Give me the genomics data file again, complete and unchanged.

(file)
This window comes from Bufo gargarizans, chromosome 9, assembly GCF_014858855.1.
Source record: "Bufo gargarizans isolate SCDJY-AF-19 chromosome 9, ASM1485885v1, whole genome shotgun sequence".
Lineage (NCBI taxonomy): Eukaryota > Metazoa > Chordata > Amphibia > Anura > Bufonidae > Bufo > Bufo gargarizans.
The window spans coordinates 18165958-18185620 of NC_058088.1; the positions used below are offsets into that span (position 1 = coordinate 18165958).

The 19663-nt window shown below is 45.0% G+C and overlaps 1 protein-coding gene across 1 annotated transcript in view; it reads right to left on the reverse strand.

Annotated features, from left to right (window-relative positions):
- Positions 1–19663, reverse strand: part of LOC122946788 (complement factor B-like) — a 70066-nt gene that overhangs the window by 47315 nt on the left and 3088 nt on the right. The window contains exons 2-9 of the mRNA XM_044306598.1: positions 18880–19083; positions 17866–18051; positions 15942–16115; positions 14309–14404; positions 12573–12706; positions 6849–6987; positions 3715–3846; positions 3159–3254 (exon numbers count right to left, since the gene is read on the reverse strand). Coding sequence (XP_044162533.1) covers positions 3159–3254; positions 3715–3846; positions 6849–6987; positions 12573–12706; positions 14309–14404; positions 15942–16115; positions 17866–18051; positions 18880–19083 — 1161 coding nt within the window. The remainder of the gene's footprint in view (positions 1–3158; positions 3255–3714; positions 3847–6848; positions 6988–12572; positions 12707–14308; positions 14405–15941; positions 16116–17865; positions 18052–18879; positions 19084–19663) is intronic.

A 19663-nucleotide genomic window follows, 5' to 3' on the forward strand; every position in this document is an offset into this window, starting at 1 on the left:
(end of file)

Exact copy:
This window comes from Bufo gargarizans, chromosome 9, assembly GCF_014858855.1.
Source record: "Bufo gargarizans isolate SCDJY-AF-19 chromosome 9, ASM1485885v1, whole genome shotgun sequence".
Lineage (NCBI taxonomy): Eukaryota > Metazoa > Chordata > Amphibia > Anura > Bufonidae > Bufo > Bufo gargarizans.
The window spans coordinates 18165958-18185620 of NC_058088.1; the positions used below are offsets into that span (position 1 = coordinate 18165958).

The 19663-nt window shown below is 45.0% G+C and overlaps 1 protein-coding gene across 1 annotated transcript in view; it reads right to left on the reverse strand.

Annotated features, from left to right (window-relative positions):
- Positions 1–19663, reverse strand: part of LOC122946788 (complement factor B-like) — a 70066-nt gene that overhangs the window by 47315 nt on the left and 3088 nt on the right. The window contains exons 2-9 of the mRNA XM_044306598.1: positions 18880–19083; positions 17866–18051; positions 15942–16115; positions 14309–14404; positions 12573–12706; positions 6849–6987; positions 3715–3846; positions 3159–3254 (exon numbers count right to left, since the gene is read on the reverse strand). Coding sequence (XP_044162533.1) covers positions 3159–3254; positions 3715–3846; positions 6849–6987; positions 12573–12706; positions 14309–14404; positions 15942–16115; positions 17866–18051; positions 18880–19083 — 1161 coding nt within the window. The remainder of the gene's footprint in view (positions 1–3158; positions 3255–3714; positions 3847–6848; positions 6988–12572; positions 12707–14308; positions 14405–15941; positions 16116–17865; positions 18052–18879; positions 19084–19663) is intronic.

A 19663-nucleotide genomic window follows, 5' to 3' on the forward strand; every position in this document is an offset into this window, starting at 1 on the left: